Long-term follow-up of low-intensity chemotherapy with combination therapy for r/r Ph- acute lymphoblastic leukaemia patients
Prof Hagop Kantarjian - MD Anderson Cancer Center, Houston, USA
I’d like to discuss a bit of a study we reviewed at ASH and this is the study concerning the low dose intensity chemotherapy with mini-CVD in combination with blinatumomab and inotuzumab in the setting of ALL refractory relapse, meaning salvage one and beyond. So this is a study that we published before and now we have the long-term follow-up. We have 96 patients that we treated with the combination of mini-CVD, inotuzumab blinatumomab. What we have reported is that we can achieve a very high complete response rate and very good survival in a population where the disease was invariably fatal. So if you look at the historical data of patients, for adults with acute lymphoblastic leukaemia who relapse, then achieve a complete remission rate of 30-40% with intensive chemotherapy and their median survival is about 6 months and at two years almost nobody is alive, even with the availability of allogeneic transplant.
In this study what we show is that of 64 patients who were in salvage one, the CR rate was 91% and the MRD negativity was 89%. In the setting of salvage two and three, the CR rate was 55-60% and the MRD negativity rate was 63%. When we compared the data of the mini-CVD, ino-blinatumomab, to single agent therapy such as blinatumomab or inotuzumab we have observed that we can improve the estimated four year survival from less than 20% to about 30%. When we look at patients in salvage one, the estimated five year survival was close to 35% which is unheard of. It is a really important breakthrough.
In patients in salvage two and beyond the estimated two year survival rate is close to 20% which is as good as we get with CAR T-cell therapy. Then we reported that patients who achieved MRD negativity do the best and that allogeneic stem cell transplantation is needed.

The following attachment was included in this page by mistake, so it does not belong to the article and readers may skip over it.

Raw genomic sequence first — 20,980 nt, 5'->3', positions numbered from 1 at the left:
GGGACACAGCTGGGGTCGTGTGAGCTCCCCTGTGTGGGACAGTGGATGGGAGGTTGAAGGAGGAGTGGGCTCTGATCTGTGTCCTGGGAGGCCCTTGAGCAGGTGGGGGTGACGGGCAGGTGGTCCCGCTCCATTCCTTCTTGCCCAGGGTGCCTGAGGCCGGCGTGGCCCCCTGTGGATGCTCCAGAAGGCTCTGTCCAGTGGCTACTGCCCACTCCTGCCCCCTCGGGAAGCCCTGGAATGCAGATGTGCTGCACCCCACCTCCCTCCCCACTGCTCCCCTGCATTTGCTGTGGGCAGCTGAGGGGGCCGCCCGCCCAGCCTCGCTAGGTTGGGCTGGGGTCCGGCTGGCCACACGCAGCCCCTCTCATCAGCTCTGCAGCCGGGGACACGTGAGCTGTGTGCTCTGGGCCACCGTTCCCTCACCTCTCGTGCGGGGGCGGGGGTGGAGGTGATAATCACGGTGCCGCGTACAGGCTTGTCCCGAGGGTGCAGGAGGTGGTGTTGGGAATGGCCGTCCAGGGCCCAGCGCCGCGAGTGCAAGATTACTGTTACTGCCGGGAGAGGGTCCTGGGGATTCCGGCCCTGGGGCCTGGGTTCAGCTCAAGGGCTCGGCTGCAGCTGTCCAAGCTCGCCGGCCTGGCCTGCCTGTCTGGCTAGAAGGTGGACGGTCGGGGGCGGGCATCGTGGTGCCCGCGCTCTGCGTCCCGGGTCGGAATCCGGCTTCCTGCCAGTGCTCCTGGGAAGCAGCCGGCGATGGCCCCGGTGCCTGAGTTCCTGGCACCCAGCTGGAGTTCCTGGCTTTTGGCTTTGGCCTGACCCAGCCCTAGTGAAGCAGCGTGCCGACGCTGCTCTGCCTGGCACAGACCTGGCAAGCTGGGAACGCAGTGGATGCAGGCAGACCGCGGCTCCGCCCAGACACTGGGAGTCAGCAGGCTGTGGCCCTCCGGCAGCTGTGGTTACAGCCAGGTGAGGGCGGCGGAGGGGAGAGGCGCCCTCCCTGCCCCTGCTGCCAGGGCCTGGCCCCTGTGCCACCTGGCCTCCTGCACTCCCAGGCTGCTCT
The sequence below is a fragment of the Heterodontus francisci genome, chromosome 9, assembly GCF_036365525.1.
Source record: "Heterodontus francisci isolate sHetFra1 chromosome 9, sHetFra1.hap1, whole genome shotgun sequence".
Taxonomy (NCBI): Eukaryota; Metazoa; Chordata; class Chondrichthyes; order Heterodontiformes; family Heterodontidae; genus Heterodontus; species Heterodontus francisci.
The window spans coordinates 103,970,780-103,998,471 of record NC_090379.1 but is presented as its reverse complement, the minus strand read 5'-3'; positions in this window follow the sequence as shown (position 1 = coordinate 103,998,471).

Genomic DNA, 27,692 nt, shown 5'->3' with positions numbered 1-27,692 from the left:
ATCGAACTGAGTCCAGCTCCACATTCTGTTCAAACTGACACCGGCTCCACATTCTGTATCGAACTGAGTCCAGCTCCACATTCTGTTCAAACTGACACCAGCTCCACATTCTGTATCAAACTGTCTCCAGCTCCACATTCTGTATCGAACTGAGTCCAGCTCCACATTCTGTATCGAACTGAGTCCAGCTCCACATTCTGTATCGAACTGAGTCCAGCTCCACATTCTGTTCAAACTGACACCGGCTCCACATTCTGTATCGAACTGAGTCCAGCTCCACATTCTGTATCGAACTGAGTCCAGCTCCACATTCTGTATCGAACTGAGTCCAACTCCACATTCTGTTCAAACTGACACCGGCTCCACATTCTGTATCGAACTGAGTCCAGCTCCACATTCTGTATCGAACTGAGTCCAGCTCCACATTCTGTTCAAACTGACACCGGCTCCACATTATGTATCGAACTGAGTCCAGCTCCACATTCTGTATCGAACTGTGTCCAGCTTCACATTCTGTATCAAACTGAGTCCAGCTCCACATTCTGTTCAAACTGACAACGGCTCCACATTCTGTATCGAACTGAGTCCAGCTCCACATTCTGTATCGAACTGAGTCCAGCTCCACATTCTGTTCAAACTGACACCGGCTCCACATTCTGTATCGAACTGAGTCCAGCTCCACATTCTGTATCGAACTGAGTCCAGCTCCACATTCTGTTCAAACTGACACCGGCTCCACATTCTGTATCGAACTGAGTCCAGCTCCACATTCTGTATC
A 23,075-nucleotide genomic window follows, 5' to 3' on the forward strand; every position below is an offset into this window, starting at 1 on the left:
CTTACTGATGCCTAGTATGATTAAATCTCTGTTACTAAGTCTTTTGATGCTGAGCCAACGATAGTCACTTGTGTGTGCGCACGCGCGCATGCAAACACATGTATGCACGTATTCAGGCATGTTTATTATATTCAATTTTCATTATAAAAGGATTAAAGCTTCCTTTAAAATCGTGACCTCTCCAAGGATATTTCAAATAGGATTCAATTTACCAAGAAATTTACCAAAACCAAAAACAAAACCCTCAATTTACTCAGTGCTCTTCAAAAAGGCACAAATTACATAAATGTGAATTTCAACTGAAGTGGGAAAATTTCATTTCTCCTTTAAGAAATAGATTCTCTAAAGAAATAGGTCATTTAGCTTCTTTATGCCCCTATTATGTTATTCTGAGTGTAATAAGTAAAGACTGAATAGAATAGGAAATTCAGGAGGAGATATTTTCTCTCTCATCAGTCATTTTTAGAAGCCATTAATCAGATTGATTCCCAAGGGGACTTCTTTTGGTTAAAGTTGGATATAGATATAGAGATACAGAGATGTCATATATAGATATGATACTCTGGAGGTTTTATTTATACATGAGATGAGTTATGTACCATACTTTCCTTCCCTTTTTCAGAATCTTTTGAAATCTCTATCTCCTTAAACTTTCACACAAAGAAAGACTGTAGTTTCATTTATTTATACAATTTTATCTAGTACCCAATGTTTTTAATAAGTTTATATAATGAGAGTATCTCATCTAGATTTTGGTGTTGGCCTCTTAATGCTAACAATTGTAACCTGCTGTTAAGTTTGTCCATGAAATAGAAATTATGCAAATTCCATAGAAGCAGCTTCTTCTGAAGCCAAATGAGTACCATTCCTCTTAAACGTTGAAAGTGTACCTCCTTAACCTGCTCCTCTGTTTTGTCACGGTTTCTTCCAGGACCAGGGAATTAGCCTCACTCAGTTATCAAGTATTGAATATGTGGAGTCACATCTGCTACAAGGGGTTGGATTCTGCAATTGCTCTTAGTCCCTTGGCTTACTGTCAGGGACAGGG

Now, let’s put this into the context of the total ALL therapy because now we are undergoing a therapeutic revolution in ALL. I hope that five years from now we will not be talking about a cure rate of 50% in adult ALL and the need for three years of intensive chemotherapy. I think the future is going to be the possibility of a potential cure rate, or at least an estimated five-year survival rate, of 70-80%, very close to the cure rates in paediatric ALL. The treatment is going to be with much less chemotherapy and with a shorter duration of treatment that incorporates antibody cocktails including inotuzumab and blinatumomab.
Finally, I’d like to draw attention to an abstract at ASH discussing MRD status. This is abstract 583 and this discusses detection of minimal residual disease at the level of 10-6 and demonstrating that patients who achieve MRD negativity at the level of 10-6 are not relapsing. So in the future perhaps this will be an endpoint of therapy to decide on the duration of the treatment in patients with adult acute lymphoblastic leukaemia and hopefully also in the future this will spill over to paediatric leukaemias where we will need much less of the intensity and the duration of the chemotherapy which will be replaced by antibody cocktails.